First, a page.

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Fri, 19 April 2024

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Honest politicians are needed more than ever

(Alamy)

4 min read

A cloud hangs over the return from summer recess: trust in politicians is at a 29 year low.

Figures from Ipsos Mori show that just 12 per cent of respondents trust politicians to tell the truth, which is the lowest in the years it has been running.

A “lack of faith in politics and politicians” has been a top 10 concern for the public since 2021. UK in a Changing Europe’s poll to mark the seventh anniversary of the 2016 EU referendum found that 75 per cent agree with the statement: “I have lost faith in UK politicians in recent years”.

Too few MPs are currently willing — or able — to correct the official record when they make mistakes in Parliament

Rishi Sunak promised to “rebuild trust in politics”. During the televised debates over the summer, he told voters that trust “means telling you the truth, even when that’s not easy”. While the Prime Minister did fill the role of ethics advisor that had been vacant for six months under his predecessors, he has struggled to make a stand in his handling of Nadim Zahawi’s tax affairs and his decision to be absent for the vote on the House of Commons Privileges Committee’s report into whether Boris Johnson lied to Parliament.

Cynicism about politics makes it harder for governments to deliver in the long-term. We face a bewildering array of policy challenges, outlined by a range of impartial academics in a new joint report – The Policy Landscape – from UK in a Changing Europe and Full Fact.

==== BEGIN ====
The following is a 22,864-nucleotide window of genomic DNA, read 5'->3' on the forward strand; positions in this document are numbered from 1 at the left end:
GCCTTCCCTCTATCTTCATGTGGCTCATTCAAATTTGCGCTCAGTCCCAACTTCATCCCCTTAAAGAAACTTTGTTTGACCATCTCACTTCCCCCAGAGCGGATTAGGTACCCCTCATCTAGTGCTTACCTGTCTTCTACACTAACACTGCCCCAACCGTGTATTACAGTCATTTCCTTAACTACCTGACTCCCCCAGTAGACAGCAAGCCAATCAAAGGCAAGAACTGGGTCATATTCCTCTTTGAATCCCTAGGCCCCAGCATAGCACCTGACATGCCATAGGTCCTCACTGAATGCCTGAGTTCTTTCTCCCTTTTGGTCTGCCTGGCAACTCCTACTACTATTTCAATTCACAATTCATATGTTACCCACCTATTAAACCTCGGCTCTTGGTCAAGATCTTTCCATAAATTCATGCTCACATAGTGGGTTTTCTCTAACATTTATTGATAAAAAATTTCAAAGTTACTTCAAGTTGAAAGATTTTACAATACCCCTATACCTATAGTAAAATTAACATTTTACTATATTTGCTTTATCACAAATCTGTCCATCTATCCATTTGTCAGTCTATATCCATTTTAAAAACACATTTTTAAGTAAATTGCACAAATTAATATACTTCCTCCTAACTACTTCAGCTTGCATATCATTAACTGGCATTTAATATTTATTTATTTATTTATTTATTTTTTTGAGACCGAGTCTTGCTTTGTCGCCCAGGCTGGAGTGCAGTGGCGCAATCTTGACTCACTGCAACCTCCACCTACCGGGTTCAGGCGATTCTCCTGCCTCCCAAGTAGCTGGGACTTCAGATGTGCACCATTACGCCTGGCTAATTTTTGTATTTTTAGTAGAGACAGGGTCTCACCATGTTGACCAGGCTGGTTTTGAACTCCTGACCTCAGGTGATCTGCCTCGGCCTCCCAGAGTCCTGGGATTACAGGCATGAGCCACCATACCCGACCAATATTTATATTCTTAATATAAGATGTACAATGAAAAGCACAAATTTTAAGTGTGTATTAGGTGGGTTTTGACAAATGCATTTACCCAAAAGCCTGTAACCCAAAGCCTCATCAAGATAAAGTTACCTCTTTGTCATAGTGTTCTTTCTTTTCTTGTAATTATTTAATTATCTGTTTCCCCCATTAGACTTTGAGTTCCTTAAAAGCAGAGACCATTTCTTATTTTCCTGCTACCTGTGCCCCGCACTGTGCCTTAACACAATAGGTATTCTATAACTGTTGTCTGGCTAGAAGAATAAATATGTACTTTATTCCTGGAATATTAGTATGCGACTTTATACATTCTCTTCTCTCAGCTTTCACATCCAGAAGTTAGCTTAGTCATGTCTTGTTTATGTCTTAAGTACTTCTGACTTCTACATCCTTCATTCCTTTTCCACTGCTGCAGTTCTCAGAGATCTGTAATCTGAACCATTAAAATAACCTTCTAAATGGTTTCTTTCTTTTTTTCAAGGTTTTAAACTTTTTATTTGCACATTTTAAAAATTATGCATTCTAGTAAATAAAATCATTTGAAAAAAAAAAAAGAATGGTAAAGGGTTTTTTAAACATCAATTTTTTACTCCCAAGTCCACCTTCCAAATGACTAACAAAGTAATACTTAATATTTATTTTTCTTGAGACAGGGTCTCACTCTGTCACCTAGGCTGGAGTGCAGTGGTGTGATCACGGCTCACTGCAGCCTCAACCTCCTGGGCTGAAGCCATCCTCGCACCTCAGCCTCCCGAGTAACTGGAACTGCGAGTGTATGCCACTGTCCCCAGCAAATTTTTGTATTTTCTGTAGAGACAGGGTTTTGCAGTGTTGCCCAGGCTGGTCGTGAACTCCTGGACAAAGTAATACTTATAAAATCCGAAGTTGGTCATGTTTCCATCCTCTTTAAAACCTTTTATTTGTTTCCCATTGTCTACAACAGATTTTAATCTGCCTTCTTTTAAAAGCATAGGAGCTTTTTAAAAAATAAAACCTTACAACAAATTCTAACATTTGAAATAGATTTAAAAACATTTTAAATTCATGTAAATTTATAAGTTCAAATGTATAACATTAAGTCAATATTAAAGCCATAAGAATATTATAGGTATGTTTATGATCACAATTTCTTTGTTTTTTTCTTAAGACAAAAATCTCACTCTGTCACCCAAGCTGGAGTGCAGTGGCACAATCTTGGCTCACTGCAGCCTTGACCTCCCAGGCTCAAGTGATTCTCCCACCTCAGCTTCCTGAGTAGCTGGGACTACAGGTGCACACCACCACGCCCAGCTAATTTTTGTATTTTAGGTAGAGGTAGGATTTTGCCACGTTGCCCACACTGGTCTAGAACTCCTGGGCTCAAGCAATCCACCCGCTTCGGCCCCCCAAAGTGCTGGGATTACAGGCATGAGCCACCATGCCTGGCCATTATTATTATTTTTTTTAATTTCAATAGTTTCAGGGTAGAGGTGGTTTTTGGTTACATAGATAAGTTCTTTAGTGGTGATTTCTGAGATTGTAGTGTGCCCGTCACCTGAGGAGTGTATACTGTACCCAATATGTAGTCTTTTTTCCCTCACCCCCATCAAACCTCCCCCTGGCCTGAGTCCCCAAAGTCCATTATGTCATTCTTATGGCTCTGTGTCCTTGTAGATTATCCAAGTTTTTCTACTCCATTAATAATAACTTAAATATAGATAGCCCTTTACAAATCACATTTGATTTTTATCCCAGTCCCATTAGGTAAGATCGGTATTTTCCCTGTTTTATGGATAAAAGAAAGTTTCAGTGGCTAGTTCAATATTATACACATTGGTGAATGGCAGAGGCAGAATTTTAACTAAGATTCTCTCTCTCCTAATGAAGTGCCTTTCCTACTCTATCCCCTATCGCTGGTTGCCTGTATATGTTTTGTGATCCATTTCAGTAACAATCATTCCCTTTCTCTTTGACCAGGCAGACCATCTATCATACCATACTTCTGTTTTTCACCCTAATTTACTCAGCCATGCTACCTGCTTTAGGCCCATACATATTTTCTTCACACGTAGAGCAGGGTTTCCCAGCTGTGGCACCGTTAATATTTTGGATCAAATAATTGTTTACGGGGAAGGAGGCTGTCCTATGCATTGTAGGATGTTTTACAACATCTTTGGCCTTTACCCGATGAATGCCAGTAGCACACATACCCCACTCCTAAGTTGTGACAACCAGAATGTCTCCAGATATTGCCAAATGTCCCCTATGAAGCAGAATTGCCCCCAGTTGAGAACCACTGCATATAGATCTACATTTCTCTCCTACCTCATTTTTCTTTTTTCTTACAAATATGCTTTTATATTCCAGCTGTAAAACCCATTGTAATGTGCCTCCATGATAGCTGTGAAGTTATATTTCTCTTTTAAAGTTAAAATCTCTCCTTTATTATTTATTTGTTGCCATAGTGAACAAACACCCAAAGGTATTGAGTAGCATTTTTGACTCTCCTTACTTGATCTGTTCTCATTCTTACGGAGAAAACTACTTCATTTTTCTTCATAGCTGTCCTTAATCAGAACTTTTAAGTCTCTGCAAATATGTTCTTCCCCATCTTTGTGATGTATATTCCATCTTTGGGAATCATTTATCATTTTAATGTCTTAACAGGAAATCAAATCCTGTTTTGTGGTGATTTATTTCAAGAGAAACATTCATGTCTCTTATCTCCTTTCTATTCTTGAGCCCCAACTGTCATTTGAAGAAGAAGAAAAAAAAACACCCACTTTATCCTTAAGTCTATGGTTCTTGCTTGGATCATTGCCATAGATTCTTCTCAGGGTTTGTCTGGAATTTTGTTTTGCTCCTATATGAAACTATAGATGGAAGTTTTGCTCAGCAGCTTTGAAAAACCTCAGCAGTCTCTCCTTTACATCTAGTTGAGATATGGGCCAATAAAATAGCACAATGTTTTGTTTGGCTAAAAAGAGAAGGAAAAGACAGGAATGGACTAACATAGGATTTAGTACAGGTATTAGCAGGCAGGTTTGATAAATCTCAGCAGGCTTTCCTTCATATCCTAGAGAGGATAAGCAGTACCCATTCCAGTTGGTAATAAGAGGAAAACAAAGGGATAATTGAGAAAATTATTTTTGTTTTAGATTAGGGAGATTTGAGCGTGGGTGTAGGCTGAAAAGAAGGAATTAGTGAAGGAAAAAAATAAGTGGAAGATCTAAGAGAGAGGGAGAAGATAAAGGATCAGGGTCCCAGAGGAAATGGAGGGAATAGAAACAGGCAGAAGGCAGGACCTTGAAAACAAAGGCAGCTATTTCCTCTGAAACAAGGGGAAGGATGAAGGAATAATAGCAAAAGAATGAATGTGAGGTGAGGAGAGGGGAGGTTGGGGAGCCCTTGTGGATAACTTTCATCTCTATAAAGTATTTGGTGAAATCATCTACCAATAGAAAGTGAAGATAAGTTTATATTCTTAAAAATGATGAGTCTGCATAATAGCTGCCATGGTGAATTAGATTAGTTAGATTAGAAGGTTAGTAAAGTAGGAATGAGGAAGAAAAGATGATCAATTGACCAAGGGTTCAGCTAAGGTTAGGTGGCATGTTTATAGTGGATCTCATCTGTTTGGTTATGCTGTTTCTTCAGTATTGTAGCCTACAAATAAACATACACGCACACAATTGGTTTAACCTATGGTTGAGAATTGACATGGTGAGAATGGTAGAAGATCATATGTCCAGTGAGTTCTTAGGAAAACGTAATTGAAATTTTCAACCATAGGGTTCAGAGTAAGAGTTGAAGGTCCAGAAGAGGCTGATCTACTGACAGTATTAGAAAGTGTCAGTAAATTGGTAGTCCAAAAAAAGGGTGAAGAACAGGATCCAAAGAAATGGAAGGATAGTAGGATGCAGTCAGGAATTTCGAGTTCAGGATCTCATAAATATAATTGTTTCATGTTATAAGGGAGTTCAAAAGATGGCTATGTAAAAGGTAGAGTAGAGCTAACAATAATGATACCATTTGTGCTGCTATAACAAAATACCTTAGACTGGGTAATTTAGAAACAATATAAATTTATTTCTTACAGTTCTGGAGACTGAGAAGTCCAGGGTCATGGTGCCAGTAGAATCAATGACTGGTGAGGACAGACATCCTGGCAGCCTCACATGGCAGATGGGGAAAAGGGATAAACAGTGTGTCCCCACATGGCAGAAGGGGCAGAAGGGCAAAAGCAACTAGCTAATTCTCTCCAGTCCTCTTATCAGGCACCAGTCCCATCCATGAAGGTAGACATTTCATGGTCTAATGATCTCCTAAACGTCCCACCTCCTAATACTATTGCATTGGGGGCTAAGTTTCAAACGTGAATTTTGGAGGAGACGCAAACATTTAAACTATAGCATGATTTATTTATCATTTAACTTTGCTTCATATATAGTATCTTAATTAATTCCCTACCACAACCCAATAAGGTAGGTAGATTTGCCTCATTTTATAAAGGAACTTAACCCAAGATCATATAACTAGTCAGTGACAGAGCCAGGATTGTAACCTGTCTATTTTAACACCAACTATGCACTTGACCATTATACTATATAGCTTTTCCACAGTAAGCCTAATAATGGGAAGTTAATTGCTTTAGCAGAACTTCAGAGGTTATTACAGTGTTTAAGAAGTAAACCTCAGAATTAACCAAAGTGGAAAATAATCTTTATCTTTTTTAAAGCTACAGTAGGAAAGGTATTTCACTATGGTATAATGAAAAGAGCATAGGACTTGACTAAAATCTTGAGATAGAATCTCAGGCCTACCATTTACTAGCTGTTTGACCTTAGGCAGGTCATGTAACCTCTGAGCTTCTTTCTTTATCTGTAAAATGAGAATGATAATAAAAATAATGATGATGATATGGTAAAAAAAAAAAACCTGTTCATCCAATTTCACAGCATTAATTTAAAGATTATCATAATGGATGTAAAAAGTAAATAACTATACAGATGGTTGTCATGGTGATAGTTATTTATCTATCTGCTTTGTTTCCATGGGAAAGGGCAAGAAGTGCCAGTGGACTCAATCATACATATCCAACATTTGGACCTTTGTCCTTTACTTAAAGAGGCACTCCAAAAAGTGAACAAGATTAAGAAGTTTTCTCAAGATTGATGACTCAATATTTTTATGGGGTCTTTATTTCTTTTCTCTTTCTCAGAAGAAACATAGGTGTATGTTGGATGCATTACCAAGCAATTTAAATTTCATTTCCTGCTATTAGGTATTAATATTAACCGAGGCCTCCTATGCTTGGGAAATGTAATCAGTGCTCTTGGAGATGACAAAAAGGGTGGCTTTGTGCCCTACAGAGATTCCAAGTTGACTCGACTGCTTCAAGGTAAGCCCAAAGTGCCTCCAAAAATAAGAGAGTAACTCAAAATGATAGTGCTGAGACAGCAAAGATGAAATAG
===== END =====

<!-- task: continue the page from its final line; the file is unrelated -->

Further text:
We do so in a context in which an absence of growth coupled with the increased cost of servicing debt are placing huge pressure on the public purse. This necessarily leads to the need for trade-offs, perhaps most apparent when it comes to public services. Demographic pressures imply the need for increased funding for the NHS merely to keep up with demand.

And at some point we will have to address the issue of long-term capital under-investment – in the decade before the pandemic, the share of GDP devoted to healthcare capital was almost 30 per cent lower than the average for the EU 14.

When it comes to net zero, both parties have signed up to the ambitious targets set out in the Climate Change Act of 2008. But, for instance, reaching the target of banning the sale of new petrol and diesel vehicles in 2030 will necessitate not only large scale investment in effective electric vehicle infrastructure nationwide, but will also confront policy makers with the challenge of making up the revenues that will be lost from fuel duty.

Similarly, both parties have stated their desire to reduce immigration. Yet neither has addressed the economic implications of this, not least for sectors such as social care that are heavily reliant on migrant labour.

There are numerous difficult choices and trade-offs ahead of us. Which brings us back to trust. If politicians are going to be able to make these choices, some of which will involve short-term costs in order to achieve longer-term objectives, we need to have faith that they are acting in our interests.

This is not a situation that can be remedied overnight. However, there are simple things politicians can do to show they take trust and honesty seriously. Too few MPs are currently willing — or able — to correct the official record when they make mistakes in Parliament.

More than 50,000 people have signed Full Fact’s petition to change the rules of the House of Commons to fix Parliament’s broken corrections system. We need politicians to set high standards and support efforts like this to ensure honest politics.

 

Anand Menon, director of UK in a Changing Europe and Andrew Dudfield, interim chief executive of Full Fact

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